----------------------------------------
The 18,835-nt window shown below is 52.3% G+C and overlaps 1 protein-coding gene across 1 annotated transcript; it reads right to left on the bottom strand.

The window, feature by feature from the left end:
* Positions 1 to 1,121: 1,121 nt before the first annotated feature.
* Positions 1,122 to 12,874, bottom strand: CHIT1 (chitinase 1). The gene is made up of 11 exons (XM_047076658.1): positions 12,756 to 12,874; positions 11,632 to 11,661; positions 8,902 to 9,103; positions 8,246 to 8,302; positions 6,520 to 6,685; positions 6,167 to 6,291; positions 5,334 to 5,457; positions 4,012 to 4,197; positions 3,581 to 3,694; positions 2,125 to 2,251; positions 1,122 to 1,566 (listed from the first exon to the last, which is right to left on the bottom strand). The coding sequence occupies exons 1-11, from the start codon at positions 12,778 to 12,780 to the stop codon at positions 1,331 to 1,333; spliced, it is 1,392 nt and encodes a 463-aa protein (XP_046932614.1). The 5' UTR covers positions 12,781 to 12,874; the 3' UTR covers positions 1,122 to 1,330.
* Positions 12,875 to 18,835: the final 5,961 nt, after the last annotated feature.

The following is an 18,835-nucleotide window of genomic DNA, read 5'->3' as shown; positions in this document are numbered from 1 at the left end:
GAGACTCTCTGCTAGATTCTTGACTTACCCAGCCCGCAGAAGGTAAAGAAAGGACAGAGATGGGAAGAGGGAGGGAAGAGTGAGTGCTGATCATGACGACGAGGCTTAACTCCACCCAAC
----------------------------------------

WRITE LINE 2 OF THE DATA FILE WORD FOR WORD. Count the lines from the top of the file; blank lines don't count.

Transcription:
The window, feature by feature from the left end: